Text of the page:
Social media is used every day to connect with friends and family, post photos, and tell stories. We spend much of our daily lives in a virtual community full of endless conversation. Social media continues an upward growth trend, as network giants such as Facebook and Instagram are seeing an increase in users. As of the third quarter of 2017, Instagram has grown to over 800 million users, and Facebook now sits at over two billion monthly users, the largest of the social media platforms. (more…)
cognitive behavioral therapy
Chronic pain affects a significant portion of the United States, with over 100 million Americans suffering, outpacing diabetes and heart disease, according to the American Academy of Pain Medicine. Back pain is the most common pain condition, followed by severe headache and migraine pain. (more…)
Recently the Commission on Combating Drug Addiction and the Opioid Crisis led by New Jersey Governor Chris Christie urged President Trump to declare the U.S. opioid crisis a national emergency. Citing the Centers for Disease Control and Prevention (CDC), the Commission said that an estimated 142 Americans die daily from a drug overdose. Drug overdoses now kill more people than gun homicides and car crashes combined. In 2015, two-thirds of the drug overdoses were linked to opioids both illegal (e.g., heroin, illicitly manufactured synthetic opioids) and legal (e.g., oxycodone, hydrocodone). (more…)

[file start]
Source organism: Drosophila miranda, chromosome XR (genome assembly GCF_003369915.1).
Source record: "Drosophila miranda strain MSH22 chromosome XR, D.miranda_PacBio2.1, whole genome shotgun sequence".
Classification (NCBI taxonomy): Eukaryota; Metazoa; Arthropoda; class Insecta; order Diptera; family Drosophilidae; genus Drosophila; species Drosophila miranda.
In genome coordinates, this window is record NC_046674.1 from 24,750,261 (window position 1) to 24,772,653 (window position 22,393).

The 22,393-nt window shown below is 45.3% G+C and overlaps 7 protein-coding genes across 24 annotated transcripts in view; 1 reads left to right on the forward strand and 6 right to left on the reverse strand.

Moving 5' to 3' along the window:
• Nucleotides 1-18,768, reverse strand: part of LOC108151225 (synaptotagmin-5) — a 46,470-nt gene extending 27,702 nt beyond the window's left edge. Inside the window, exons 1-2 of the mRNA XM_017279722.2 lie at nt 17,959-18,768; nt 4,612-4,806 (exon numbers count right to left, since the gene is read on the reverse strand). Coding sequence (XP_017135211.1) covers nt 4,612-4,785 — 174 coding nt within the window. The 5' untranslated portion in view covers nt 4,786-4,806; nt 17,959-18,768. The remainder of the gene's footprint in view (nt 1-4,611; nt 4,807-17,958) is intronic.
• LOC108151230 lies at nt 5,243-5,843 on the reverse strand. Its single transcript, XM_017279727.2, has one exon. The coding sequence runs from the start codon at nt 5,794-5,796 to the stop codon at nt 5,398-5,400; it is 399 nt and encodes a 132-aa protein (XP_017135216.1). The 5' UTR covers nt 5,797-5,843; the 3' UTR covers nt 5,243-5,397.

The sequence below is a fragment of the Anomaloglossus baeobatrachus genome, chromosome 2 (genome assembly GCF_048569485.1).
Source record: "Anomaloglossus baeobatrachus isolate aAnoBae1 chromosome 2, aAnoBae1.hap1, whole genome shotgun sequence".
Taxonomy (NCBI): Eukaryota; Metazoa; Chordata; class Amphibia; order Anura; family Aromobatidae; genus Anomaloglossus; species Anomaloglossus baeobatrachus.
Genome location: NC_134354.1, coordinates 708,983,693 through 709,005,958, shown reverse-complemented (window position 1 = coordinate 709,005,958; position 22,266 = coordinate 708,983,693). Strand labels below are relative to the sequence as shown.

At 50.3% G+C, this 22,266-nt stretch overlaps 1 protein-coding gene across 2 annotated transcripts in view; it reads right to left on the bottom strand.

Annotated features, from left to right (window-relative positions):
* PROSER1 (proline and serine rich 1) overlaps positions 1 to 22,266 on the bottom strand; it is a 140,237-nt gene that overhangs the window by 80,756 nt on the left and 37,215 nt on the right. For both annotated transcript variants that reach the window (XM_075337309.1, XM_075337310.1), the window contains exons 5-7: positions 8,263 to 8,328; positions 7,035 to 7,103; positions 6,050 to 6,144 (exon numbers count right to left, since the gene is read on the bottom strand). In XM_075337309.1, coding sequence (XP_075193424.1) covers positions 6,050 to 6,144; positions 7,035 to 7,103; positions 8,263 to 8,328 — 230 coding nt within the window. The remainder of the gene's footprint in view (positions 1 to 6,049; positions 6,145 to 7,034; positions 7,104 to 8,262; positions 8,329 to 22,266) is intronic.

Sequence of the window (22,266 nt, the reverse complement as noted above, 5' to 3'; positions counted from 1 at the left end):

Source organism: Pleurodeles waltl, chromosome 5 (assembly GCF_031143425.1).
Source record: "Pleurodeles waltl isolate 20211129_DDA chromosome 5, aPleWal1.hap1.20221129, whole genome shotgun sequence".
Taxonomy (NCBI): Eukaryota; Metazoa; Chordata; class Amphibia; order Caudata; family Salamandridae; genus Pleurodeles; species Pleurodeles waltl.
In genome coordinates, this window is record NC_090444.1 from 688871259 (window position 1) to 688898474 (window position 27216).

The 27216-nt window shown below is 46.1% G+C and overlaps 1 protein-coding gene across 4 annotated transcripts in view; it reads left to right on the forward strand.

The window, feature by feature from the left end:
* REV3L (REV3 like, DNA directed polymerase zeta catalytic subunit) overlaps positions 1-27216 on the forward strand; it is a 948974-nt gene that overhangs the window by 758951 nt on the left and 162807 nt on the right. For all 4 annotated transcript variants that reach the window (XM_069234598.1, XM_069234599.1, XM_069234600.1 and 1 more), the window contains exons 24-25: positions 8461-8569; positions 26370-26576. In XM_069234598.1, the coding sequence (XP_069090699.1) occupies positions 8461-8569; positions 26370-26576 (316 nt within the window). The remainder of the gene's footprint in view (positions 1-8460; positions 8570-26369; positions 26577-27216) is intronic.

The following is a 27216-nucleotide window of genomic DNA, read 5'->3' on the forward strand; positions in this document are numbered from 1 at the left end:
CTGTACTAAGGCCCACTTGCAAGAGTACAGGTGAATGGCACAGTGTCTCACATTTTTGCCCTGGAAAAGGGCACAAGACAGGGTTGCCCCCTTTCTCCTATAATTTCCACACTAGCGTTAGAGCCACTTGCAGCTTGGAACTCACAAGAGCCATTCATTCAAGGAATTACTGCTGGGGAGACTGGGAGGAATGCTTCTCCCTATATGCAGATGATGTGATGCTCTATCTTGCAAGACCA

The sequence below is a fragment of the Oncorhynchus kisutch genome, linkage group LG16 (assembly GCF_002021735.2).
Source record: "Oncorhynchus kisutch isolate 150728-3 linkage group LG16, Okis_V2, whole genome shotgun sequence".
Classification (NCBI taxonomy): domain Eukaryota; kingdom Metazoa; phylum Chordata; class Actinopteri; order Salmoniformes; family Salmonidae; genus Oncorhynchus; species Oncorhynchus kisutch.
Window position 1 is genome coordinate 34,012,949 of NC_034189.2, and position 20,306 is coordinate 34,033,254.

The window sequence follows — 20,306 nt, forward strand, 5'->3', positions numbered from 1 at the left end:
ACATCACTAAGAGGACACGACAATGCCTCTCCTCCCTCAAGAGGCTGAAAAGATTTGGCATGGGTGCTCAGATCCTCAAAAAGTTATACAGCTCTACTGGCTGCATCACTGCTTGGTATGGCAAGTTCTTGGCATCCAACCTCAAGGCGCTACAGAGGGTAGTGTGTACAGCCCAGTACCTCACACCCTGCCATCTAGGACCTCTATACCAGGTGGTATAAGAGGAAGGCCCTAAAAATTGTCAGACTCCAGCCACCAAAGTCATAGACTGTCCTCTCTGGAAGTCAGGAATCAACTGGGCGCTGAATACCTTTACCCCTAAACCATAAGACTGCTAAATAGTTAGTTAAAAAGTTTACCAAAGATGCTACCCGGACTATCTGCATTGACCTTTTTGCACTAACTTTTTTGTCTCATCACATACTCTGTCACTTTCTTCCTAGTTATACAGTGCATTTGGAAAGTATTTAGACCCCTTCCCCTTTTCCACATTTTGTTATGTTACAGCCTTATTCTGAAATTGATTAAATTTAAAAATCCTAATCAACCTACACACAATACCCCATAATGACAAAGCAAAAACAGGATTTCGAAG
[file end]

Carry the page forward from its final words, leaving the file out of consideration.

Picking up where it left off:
Dual diagnosis is a medical term that describes an individual that is actively battling both a substance abuse disorder as well as a co-occurring mental or behavioral health disorder. According to the Substance Abuse and Mental Health Services Administration (SAMHSA), between 7 and 9 million people struggle with both mental disorders and substance abuse during any given year. In fact, more than 50% of individuals that have an addiction to drugs and alcohol also suffer from disorders that often include depression and other mood disorders, anxiety, personality disorders and trauma.
Since 2013, Jackson Memorial Hospital in Miami, Florida has seen the number of overdoses from both fentanyl and heroin explode. Medical professionals and local officials in the Miami area are searching for ways to help get heroin users into treatment rather than serving jail time. In fact, this effort has caught on nationwide.